See In The Matter Of The Arbitration Of Certain Controversies Between Parigi Group Ltd. v. Elie Tahari, Ltd. (656041/2017). Parigi was represented in the matter by Alan Behr and Michael Fischman of Phillips Nizer LLP.
 ARB Upstate Commc’ns LLC v. R.J. Reuter, L.L.C., 93 A.D.3d 929, 934 (3d Dep’t 2012) (internal quotation marks omitted) (citation omitted).
 Id. (citation omitted). See also, Jaffe v. Paramount Commc’ns, 222 A.D.2d 17, 22-23 (1st Dep’t 1996) (“[the] covenant of good faith and fair dealing … is breached when a party to a contract acts in a manner that, although not expressly forbidden by any contractual provision, would deprive the other party of the right to receive the benefits under their agreement.”); Legend Autorama, Ltd. v. Audi of Am., Inc., 100 A.D.3d 714, 716 (2d Dep’t 2012) (“The covenant embraces a pledge that ‘neither party shall do anything which will have the effect of destroying or injuring the right of the other party to receive the fruits of the contract.’”)(quoting, Dalton v. Educ. Testing Serv., 87 N.Y.2d 384, 389 (1995)); Richbell Info. Servs. v. Jupiter Partners, 309 A.D.2d 288, 302 (1st Dep’t 2003)(even an explicitly discretionary contract right may not be exercised in bad faith so as to frustrate the other party’s right to the benefit under the agreement).
Alan Behr, Phillips Nizer Partner and Fashion Practice Chair
Fashion is about nothing if not what comes next, and we are already being questioned at the firm about what are the best options for when this terrible scourge at last subsides and we can go to work without fear for the health of ourselves, friends, coworkers and families. In other words, what will we do when normalcy returns, and will things ever be normal, at least in the way we once saw it, again?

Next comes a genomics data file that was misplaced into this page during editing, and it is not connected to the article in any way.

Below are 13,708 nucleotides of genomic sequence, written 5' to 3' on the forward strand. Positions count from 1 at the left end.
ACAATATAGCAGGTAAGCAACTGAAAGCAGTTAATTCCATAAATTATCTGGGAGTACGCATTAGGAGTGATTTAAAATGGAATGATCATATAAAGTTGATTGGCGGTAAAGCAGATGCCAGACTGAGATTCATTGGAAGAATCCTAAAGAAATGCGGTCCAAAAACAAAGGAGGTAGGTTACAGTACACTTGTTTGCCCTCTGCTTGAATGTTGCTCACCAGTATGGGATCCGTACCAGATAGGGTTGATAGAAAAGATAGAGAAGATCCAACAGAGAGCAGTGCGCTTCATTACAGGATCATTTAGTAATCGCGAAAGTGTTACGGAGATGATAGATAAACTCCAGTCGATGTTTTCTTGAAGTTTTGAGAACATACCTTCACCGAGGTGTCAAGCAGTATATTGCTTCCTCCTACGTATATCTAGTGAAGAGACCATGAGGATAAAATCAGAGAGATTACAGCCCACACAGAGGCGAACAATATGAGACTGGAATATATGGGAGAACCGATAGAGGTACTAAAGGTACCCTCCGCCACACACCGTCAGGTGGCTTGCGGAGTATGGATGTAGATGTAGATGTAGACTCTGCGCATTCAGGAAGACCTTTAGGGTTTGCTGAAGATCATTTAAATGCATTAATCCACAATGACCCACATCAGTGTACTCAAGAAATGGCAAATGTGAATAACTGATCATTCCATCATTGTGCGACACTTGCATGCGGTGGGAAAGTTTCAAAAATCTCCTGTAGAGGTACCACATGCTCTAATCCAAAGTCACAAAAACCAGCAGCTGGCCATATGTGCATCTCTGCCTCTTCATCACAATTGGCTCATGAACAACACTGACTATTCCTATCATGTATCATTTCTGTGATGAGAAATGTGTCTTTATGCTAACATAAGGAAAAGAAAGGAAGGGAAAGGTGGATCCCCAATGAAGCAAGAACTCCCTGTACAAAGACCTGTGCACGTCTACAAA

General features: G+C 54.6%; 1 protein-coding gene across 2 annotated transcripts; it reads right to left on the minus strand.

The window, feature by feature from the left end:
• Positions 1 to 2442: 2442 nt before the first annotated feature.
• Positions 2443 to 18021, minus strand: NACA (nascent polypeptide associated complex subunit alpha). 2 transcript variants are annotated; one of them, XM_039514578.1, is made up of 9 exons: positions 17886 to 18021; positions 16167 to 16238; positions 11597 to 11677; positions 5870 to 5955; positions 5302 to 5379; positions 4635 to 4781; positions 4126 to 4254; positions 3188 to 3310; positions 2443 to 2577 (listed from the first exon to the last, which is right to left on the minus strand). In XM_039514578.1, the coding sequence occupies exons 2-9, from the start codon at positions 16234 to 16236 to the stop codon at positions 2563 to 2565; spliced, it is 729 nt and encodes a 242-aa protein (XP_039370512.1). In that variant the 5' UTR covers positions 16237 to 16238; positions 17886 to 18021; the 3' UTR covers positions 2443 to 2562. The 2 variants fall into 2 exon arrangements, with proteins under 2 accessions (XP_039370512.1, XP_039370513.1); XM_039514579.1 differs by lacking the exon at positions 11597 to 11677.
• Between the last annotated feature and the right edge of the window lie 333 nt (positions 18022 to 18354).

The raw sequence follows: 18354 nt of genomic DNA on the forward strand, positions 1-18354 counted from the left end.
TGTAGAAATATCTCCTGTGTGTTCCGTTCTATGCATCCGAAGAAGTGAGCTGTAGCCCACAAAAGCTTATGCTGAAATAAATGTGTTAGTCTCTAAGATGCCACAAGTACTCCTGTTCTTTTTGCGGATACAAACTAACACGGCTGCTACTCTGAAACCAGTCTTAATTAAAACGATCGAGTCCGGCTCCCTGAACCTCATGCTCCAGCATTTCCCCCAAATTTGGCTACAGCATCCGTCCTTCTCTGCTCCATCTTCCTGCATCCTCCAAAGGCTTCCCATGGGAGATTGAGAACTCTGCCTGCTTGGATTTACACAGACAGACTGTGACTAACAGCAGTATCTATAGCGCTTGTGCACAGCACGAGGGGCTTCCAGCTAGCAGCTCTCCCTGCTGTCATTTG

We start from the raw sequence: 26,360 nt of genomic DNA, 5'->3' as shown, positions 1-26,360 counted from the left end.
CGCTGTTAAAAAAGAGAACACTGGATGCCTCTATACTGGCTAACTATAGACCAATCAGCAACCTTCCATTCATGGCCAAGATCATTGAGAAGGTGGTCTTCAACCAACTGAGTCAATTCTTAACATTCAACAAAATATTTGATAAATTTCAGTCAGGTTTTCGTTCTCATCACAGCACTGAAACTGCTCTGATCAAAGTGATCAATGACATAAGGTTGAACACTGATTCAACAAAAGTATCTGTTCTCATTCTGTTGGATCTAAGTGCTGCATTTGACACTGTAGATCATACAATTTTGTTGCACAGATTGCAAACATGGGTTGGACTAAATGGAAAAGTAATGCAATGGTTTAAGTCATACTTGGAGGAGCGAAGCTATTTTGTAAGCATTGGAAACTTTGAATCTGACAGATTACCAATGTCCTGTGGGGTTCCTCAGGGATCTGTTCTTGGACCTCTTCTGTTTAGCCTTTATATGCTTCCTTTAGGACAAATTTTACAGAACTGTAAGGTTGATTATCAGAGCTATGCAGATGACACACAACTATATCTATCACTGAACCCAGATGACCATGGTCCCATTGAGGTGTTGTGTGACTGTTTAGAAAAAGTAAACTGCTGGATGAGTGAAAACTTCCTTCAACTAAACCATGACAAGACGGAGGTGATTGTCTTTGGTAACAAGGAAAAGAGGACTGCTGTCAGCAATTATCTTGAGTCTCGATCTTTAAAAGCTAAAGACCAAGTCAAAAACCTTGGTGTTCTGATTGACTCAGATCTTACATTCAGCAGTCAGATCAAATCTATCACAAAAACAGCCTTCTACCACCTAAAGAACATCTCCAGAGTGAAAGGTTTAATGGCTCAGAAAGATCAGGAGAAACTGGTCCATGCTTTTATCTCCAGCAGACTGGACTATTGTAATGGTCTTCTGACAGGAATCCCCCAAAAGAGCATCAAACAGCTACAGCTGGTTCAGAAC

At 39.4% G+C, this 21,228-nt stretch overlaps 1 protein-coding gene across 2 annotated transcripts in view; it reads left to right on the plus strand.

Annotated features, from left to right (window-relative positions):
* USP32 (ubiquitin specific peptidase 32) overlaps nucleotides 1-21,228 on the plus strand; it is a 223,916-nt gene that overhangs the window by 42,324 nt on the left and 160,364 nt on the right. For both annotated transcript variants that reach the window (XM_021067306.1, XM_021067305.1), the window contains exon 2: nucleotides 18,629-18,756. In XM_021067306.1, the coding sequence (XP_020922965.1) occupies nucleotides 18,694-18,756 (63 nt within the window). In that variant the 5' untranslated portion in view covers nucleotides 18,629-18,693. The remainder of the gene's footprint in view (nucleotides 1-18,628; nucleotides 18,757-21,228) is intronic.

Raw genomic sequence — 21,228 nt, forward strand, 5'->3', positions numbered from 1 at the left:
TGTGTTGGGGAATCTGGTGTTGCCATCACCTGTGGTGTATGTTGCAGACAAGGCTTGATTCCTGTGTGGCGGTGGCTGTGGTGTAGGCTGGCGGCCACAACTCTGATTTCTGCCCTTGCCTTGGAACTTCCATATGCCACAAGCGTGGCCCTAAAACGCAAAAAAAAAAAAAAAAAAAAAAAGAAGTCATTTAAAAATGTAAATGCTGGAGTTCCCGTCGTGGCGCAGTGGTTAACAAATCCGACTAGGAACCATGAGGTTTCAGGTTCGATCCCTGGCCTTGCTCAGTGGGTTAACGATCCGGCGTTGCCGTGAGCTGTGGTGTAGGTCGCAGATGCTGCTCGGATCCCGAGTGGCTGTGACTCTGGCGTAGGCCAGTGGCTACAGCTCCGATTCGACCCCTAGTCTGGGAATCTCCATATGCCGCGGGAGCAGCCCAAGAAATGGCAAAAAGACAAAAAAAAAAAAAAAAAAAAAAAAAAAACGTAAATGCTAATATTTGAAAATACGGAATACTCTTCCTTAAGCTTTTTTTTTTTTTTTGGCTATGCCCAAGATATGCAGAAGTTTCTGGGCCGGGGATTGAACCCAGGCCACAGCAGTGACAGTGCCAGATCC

The first point to note is that COVID-19 will likely accelerate the trend, moving along an ascending line throughout the century, of the replacement of tangible experience with digital access. The world went to remote working and learning because it could. We have to remember that, a generation ago, those options were not all but universally available to those who could benefit from them. Online buying now being nearly the only way to get what you need, we expect that the trend toward shopping online will only continue. And because online buying is dominated by a handful of retailers–starting with Amazon–the pressure to limit their market dominance or even to break them up will also likely grow.
Another trend, one that is less-often written about but also significant, is that electronics have helped bring down the cost of made-to-measure and other forms of garment customization. You can (as I have) pick a fabric online, inform your shirt maker and have it delivered from, depending on price point and style, Britain, Italy or China at what has increasingly become a smaller marginal cost over off-the rack. We can expect that trend to continue as well.
Those are conveniences that benefit retail customers, but retailers and, to put a human face on it, the people who work for retailers, will have different lives. It is a different kind of employment from helping a customer who comes into your shop to buy her wedding dress to working at the computer five states away that takes the order and verifies with the warehouse that the piece is in stock and ready for shipment. There are ample satisfactions offered by the latter job, but they are not quite the same as seeing the bride leave the shop in the dress that you helped assure will be right for her.
For retailers, integrating their online and their physical presence will likely grow only more challenging–because customers will expect a seamless experience. That means a commitment of financial and human resources immediately following a sustained moment of financial terror. It is that part of it that we expect to focus on with our clients: helping them adjust by helping rework their existing agreements to fit the new, more complex and layered intake and distribution system that has gone by the name of “omni-channel” and may now simply be called business as usual. Real estate attorneys will be needed to help with that, along with attorneys able to assist with new sourcing and distribution relationships, trademark attorneys will need to make the necessary filings to protect marks for a broader range of services given in connection with sales and purchases and, as often happens after a downturn, litigators will be needed to help work through the disputes that arise whenever markets decline.
It may seem premature now, but it is never too early to plan and, while you are discussing with your attorney how to renegotiate the lease and work out a deal with the unions following layoffs, to consider what to do when, as they will, things again go right for the world